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Bandages that could bite back

The human body has a natural block to keep out bacteria that would cause infections: skin. But when the skin gets burned, itís not only painful, itís bad for the body. Burned skin cannot keep the bacteria out, so infections are common. Thatís why doctors who treat burn victims have to look out for the slightest sign of dangerous infection. Doctors often wrap burns in bandages for protection, but a recent study shows that a new kind of bandage can actually fight infection. Better yet, this new bandage can use the harmful bacteria against themselves ó in other words, the infection-causing organisms cause their own deaths. Toby Jenkins, a scientist at the University of Bath in England, worked on the study. Jenkins and his colleagues developed a material that contains tiny capsules. But these carefully designed packets arenít what they seem: To a bacterium, these capsules look like cells just waiting to be invaded. What the little invaders donít know, however, is that the capsules contain antibiotics, which are chemical compounds that can kill bacteria on contact. The bacteria attack the cells by releasing toxins, or poisons. But when the bacteria attack the capsules, the capsules fight back ó by releasing antibiotics that knock out any nearby bacteria. Itís an unusual idea ó using bacteria against themselves. Jenkins and the other scientists tested the material on two types of harmful bacteria. One was a type of Staphylococcus bacteria; the other was a type of Pseudomonas bacteria. When researchers placed scraps of the new material in a Petri dish with the bacteria, the bacteria barely grew at all, which is unusual. This observation led the researchers to believe that the bacteria had attacked the fabric, and that the antibiotics had been released ó which kept the bacteria from growing. The scientists want the bandages to work specifically against dangerous bacteria, so they also tested the fabric on a harmless type of E. coli bacteria. When the scrap of fabric was placed in a Petri dish with E. coli, the bacteria grew quickly ó showing that the trap didnít fool the harmless bacteria. The harmful bacteria probably released toxins that burst the capsules open, while the harmless E. coli left the capsules alone. This early experiment shows that the material can selectively kill dangerous bacteria, but itís too early to start using the material in hospitals. ďThis is a nice approach and theyíve shown in principle that it works,Ē Christopher Batich, a biomedical engineer at the University of Florida in Gainesville, told Science News. Batich did not work on the study. While heís excited about the results, he added that the real world is more complicated than this experiment. ďYouíd have to work with real bacteria and real wounds to see if it makes a difference,Ē he says. Jenkins and his colleagues are back at work improving the healing fabric. In the not-so-distant future, this kind of antibacterial bandage may move from the laboratory to the hospital bed ó and give burn victims a fighting chance against infection.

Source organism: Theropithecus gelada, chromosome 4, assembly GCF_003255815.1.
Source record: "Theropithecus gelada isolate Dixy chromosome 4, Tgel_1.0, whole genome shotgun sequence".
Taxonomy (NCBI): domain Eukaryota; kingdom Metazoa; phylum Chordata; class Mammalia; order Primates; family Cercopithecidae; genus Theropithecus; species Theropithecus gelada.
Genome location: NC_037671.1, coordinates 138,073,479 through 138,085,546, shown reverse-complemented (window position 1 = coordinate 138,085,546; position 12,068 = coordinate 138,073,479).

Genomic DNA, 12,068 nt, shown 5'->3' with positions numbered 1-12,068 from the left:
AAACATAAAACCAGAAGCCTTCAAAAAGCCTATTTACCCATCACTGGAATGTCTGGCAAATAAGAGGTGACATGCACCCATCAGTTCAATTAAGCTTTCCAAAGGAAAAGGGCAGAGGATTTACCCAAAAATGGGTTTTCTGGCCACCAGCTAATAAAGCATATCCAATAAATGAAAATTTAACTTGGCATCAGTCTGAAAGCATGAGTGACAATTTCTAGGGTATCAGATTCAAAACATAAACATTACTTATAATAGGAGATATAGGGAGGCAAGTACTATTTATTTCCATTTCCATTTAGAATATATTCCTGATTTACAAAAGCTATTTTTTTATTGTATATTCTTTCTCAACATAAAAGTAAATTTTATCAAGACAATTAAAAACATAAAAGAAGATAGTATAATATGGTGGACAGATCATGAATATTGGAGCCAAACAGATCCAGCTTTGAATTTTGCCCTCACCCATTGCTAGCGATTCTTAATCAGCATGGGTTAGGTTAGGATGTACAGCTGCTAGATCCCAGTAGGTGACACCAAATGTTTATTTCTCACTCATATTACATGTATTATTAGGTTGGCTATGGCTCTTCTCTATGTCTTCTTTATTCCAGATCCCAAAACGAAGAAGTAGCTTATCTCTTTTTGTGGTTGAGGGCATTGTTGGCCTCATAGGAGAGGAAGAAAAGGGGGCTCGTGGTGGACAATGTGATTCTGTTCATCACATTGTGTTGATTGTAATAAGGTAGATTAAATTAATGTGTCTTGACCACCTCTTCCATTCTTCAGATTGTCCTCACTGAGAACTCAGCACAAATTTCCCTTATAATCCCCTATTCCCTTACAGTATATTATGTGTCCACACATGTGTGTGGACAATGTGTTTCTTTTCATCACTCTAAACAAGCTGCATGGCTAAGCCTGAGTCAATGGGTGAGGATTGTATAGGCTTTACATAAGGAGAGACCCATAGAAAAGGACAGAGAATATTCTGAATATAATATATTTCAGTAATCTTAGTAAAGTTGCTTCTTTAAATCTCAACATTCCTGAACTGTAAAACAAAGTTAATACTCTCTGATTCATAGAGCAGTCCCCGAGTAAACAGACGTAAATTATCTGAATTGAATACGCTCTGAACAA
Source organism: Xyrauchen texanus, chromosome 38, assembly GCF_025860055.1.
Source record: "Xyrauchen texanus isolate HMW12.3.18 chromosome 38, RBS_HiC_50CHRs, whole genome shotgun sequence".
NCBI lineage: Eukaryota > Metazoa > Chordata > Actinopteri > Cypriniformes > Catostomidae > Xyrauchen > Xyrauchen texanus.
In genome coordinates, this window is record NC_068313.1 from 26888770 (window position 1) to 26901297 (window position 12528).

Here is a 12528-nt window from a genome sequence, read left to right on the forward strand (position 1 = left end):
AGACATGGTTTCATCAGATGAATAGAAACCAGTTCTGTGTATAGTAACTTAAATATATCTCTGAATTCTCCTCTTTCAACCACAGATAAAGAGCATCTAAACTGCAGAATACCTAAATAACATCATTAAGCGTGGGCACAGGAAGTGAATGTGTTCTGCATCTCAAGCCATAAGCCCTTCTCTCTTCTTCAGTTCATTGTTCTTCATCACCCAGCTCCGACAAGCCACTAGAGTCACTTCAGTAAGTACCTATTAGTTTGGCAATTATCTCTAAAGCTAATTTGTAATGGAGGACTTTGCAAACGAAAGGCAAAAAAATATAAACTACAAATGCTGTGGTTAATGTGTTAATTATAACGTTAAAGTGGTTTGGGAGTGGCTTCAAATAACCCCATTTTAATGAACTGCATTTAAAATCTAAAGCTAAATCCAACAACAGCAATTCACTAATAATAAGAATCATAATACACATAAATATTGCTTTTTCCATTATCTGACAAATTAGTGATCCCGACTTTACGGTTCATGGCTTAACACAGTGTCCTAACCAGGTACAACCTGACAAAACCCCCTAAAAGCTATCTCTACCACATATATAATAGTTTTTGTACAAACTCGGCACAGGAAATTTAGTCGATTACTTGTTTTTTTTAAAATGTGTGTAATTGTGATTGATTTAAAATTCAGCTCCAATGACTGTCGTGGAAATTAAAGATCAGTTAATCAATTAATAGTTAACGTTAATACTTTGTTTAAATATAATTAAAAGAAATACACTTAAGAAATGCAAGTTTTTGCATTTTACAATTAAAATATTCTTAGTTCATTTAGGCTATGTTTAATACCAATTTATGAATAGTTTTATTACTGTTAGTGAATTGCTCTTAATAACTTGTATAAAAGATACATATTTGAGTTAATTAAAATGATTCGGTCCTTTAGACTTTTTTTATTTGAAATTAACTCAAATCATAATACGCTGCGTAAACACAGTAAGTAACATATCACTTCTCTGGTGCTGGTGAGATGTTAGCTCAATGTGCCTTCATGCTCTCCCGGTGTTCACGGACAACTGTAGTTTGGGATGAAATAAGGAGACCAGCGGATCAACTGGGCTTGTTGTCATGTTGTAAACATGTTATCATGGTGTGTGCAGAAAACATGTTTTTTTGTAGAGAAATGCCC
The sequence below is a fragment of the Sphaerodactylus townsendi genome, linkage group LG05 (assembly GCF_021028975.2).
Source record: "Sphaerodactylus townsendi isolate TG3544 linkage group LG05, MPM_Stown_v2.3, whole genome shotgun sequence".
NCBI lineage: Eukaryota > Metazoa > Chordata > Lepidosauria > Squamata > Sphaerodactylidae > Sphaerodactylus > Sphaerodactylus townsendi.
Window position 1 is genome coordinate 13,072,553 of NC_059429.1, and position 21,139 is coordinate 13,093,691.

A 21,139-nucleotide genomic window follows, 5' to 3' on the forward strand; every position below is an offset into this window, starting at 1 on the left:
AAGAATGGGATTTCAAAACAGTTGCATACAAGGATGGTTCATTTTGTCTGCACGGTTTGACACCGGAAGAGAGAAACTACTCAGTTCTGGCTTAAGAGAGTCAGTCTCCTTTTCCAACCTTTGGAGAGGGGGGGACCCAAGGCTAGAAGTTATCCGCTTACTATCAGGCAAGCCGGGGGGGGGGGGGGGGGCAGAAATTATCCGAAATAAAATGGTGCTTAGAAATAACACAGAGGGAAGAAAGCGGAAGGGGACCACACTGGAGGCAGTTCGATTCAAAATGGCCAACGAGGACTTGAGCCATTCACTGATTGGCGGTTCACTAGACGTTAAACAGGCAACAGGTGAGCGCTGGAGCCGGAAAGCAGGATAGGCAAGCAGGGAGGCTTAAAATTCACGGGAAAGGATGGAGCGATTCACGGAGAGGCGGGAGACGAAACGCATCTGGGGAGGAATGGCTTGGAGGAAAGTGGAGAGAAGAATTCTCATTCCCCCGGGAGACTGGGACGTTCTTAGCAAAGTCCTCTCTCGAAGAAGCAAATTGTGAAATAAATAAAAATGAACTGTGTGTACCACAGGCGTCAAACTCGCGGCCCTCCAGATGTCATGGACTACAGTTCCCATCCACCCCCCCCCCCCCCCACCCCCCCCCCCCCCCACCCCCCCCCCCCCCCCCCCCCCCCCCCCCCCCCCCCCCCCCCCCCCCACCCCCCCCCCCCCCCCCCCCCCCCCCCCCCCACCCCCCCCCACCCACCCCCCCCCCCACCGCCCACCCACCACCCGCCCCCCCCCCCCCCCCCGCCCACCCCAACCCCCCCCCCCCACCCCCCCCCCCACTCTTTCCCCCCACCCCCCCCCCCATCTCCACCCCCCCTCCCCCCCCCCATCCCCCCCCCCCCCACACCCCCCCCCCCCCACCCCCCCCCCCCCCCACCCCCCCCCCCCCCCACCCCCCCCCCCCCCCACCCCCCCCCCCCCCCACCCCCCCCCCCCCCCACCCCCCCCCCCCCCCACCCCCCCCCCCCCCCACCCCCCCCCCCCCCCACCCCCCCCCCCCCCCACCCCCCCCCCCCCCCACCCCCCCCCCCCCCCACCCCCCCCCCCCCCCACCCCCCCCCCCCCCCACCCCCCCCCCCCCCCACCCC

Bandages that could bite back
Bandages that could bite back








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